Now as an atheist it's not really any skin off my nose to observe that it's whichever belief system is most powerful at that place and time which holds sway, but then again I'm not making any claims to the existence of an absolute morality.
How about asking if it was OK for ISIS to destroy various religious sites?
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17-09-2020, 23:20   #22
Hotblack Desiato
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I believe that sites of historical interest should be respected whether religious or not.

Now joining the dots which the Irish government is incapable of (they allow classic cars, but do not allow current cars to viably reach classic age) that implies that current religious sites should also be respected.

It's private property at the end of the day. Religious appropriation of the public space and public property is another matter, however.


But you didn't even try to answer any of my questions...
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17-09-2020, 23:24   #23
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Quote:
Originally Posted by Hotblack Desiato View Post
It seems to be atheists in the firing line here, but what about when the major religious beliefs contradict each other?

Is it okay for a christian to draw a picture of a middle eastern man and write the name Mohammed underneath? After all even his followers state that he's a prophet, not a god, and christians certainly don't regard him as a god.

How about a muslim stating that Jesus Christ was a prophet, not the son of god? Blasphemy, or not?

What about when they dispute control of a site each regards as sacred, such as in Jerusalem or the former mosque in Cordoba which is now a cathedral?

Now as an atheist it's not really any skin off my nose to observe that it's whichever belief system is most powerful at that place and time which holds sway, but then again I'm not making any claims to the existence of an absolute morality.
Absolutely.

It not just Islam - Judaism does not recognise the Christian Messiah as The Messiah - is that sacrilege?

Even within Christianity there is no consensus - there have been on a number of occasions when items that were considered sacred by one Christian denomination (usually Roman Catholic) were wilfully and deliberately destroyed in iconoclastic rages by other Christian denominations who considered such items, ironically, to be sacrilegious.

One the one hand to do an act that would be considered 'sacrilege' is to disrespect and could be seen, as I said before, as being 'dickish' - but... what about when one's own beliefs are deliberately disrespected by the religious/other religions?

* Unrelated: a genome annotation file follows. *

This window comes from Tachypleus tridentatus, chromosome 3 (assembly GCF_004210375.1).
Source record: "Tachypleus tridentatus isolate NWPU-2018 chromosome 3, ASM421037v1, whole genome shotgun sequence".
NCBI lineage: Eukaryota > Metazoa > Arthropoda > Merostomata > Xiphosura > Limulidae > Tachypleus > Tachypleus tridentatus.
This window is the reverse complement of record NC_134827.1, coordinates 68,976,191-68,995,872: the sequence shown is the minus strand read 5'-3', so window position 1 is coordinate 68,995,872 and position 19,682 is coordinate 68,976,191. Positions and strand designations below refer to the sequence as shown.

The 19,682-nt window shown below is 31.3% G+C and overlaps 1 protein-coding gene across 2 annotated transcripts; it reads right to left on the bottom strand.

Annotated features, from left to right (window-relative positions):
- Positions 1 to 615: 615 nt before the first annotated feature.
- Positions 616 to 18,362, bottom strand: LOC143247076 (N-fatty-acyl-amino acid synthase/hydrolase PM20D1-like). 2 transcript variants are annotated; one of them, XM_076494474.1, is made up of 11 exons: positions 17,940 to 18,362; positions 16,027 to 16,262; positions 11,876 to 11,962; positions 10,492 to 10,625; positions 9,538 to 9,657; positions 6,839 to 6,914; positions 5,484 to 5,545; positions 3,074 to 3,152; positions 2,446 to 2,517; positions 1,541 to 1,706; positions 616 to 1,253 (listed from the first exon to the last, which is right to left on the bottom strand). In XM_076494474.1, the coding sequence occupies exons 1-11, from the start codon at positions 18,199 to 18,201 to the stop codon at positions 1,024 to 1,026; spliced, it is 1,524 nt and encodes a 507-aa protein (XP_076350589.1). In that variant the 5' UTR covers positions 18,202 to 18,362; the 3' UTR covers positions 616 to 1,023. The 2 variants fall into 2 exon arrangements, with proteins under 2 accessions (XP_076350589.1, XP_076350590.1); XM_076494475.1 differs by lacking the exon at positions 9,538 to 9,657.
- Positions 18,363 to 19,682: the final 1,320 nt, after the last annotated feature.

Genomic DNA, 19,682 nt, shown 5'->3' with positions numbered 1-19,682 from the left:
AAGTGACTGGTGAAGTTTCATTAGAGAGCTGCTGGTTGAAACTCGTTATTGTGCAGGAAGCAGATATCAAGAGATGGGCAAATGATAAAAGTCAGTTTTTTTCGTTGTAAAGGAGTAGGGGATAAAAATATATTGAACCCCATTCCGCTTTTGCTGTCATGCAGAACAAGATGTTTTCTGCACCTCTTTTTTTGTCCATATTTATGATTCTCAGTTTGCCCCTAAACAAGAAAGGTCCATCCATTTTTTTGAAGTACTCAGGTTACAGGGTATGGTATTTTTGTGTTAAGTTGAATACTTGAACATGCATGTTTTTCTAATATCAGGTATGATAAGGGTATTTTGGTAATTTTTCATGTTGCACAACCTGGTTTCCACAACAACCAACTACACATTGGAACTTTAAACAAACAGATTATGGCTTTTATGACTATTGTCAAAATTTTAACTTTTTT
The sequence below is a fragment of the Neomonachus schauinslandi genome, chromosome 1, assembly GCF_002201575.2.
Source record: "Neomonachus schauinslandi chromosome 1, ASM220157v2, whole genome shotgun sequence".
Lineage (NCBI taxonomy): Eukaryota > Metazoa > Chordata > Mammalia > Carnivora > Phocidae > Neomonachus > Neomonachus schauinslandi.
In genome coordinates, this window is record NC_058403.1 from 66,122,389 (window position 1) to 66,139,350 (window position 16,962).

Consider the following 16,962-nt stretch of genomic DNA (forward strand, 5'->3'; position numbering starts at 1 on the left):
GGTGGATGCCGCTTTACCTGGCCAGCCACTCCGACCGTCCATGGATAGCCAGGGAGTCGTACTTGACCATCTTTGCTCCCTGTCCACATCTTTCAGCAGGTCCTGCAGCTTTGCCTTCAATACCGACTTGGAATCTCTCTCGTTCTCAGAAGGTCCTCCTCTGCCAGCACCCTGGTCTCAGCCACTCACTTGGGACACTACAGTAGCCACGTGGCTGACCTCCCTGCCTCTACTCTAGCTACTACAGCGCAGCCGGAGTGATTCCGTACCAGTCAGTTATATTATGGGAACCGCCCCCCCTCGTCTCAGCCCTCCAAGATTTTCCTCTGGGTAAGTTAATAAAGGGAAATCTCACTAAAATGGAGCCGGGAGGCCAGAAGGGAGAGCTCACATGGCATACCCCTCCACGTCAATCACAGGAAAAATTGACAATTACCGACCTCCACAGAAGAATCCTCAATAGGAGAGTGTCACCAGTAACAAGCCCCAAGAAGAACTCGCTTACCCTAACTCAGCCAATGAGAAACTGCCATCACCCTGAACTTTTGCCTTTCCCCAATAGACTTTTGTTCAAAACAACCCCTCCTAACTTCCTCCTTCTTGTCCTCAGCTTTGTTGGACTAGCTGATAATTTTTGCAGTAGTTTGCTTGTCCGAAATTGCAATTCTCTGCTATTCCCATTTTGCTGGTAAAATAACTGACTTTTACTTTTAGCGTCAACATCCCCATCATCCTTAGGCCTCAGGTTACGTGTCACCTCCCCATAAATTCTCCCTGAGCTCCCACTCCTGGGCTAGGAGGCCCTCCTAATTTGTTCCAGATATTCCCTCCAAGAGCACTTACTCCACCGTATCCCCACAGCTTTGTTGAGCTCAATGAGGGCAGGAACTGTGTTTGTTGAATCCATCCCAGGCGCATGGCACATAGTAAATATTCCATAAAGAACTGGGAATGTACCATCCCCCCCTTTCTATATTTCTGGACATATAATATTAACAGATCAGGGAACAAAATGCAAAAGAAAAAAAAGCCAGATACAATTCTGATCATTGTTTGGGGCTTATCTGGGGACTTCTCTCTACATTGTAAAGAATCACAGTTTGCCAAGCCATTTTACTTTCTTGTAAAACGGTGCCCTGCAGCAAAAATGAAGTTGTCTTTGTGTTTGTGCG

Is pushing back against disrespect disrespectful?

Obviously Atheists do not have sacred objects so the concept of sacrilege does not apply - but we can, collectively, be disrespected. For example by being told what we 'believe', or that we have a 'religion', or 'tenets' - all of which happens in this forum on a regular basis.

Is it a case that to disrespect religion is out of order but to be disrespected by the religious is fair game?
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17-09-2020, 23:34   #24
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Originally Posted by John Hutton View Post
How about asking if it was OK for ISIS to destroy various religious sites?
No, it wasn't. Did someone claim it was?
Was it ok for Christian churches to be built on pagan sites thereby destroying them?

ISIS is seeking to destroy what went before so only they are left.
Christianity tried the same thing across the globe.
The Parthenon was defaced by Early Christians.
Radical Calvinists went on an iconoclastic fury across northern Europe.
English Reformers destroyed the relics held in monasteries.
All with the same intent and reasoning as ISIS.

The willful destruction of sites of historical/architectural importance is never right.
Be that the tomb of Daniel in Mosul or Wood Quay.
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17-09-2020, 23:36   #25
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Originally Posted by Bannasidhe View Post
No, it wasn't. Did someone claim it was?
Was it ok for Christian churches to be built on pagan sites thereby destroying them?

ISIS is seeking to destroy what went before so only they are left.
Christianity tried the same thing across the globe.
The Parthenon was defaced by Early Christians.
Radical Calvinists went on an iconoclastic fury across northern Europe.
English Reformers destroyed the relics held in monasteries.
All with the same intent and reasoning as ISIS.

The willful destruction of sites of historical/architectural importance is never right.
Be that the tomb of Daniel in Mosul or Wood Quay.
I was just adding to his list of questions as it seemed a big one that is along the lines of the others he said
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17-09-2020, 23:38   #26
magicbastarder
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if i eat beef, am i being disrespectful to those for whom cattle are sacred?
if i do so, i do so knowing that some people regard what i am doing as disrespectful (though i do not know if it's considered 'sacrilege'). i coudl just order the fish instead?

though to a catholic, eating the body of your own god is probably more acceptable than to many other religions.
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17-09-2020, 23:39   #27
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Practicing is the operative word missing from the initial quote.
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17-09-2020, 23:43   #28